(Onkwawen Tkaienthohseron “Our Garden” The Ontario Federation of Indian Friendship Centres)
According to Iroquois tradition, corn, beans and squash are three inseparable sisters who only grow and thrive together. This method of inter-planting corn, beans and squash in the same mounds, widespread among Native American farming societies, is a sophisticated, sustainable system that provided long-term soil fertility and a healthy diet to generations.
Growing a Three Sisters garden is a wonderful way to feel more connected to the history of this land, regardless of our ancestry. Corn, beans and squash were among the first important crops domesticated by ancient Mesoamerican societies. Corn was the primary crop, providing more calories or energy per acre than any other. According to Three Sister tradition, corn must grow in a community with other crops, rather than on its own – it needs the beneficial company and aide from its companions.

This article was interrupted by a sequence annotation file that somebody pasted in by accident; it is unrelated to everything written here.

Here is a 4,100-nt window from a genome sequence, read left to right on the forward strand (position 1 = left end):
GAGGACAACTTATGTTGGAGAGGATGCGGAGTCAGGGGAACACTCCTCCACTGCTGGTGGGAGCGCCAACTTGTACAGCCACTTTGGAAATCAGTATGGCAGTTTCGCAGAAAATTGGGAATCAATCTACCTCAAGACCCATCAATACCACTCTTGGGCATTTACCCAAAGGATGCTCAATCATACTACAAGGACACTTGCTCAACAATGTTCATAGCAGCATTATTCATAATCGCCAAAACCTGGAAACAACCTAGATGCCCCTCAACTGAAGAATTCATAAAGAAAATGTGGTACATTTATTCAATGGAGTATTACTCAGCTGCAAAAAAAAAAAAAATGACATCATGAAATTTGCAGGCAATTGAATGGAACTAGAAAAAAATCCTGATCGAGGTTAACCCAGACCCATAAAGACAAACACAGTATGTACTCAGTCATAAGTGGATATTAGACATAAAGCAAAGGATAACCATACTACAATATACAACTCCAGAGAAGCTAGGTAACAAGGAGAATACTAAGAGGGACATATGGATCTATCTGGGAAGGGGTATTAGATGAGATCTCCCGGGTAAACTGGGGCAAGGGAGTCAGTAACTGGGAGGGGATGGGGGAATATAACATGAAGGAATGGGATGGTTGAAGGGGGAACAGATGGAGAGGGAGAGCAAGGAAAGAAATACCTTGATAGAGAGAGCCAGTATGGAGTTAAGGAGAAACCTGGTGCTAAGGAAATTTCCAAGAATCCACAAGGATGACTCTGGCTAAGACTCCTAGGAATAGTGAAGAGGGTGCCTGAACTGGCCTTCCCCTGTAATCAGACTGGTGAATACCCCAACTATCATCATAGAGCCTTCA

The Haudenosaunee believe corn, beans and squash, are precious gifts from the Great Spirit, each watched over by one of the three sisters’ spirits, called Deohako, or “Our Sustainers”. The planting season is marked by ceremonies to honour them, and a festival commemorates the first harvest of green corn on the cob. By retelling the stories and performing annual rituals, knowledge of growing, using and preserving the Three Sisters was passed down through generations.
For more information on the Three Sisters Garden please visit our Resource Page (Point 1a)